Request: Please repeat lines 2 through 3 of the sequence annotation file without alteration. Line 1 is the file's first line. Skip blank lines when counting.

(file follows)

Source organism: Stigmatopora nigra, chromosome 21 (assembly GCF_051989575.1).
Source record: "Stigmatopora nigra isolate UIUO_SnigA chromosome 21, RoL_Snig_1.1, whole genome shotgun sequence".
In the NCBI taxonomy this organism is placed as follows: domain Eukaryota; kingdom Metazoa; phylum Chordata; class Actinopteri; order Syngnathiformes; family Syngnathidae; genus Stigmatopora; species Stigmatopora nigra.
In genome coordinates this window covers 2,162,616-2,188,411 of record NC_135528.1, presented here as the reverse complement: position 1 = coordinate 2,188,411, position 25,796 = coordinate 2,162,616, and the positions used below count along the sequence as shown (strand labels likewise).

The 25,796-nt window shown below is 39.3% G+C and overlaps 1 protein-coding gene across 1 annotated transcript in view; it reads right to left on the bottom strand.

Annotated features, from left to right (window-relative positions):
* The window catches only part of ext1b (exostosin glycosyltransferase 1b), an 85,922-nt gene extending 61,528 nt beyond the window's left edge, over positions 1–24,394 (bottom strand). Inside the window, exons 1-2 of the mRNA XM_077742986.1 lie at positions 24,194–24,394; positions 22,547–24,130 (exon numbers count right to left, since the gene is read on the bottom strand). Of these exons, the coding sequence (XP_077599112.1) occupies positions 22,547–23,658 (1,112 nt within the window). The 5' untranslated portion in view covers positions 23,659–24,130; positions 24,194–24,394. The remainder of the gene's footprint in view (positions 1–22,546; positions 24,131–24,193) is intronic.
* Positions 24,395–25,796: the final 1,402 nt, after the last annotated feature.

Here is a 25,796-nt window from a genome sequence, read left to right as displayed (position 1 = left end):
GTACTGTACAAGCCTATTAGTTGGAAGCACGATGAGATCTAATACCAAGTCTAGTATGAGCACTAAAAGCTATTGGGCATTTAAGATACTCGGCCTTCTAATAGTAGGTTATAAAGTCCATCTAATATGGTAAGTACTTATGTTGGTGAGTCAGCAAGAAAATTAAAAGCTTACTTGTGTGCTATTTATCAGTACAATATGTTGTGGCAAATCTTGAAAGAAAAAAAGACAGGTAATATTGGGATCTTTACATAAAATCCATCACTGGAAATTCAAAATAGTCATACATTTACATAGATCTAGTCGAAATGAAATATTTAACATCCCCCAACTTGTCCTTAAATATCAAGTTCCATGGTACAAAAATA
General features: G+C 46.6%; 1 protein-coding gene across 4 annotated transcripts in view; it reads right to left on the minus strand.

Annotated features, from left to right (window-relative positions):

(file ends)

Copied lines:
Source record: "Stigmatopora nigra isolate UIUO_SnigA chromosome 21, RoL_Snig_1.1, whole genome shotgun sequence".
In the NCBI taxonomy this organism is placed as follows: domain Eukaryota; kingdom Metazoa; phylum Chordata; class Actinopteri; order Syngnathiformes; family Syngnathidae; genus Stigmatopora; species Stigmatopora nigra.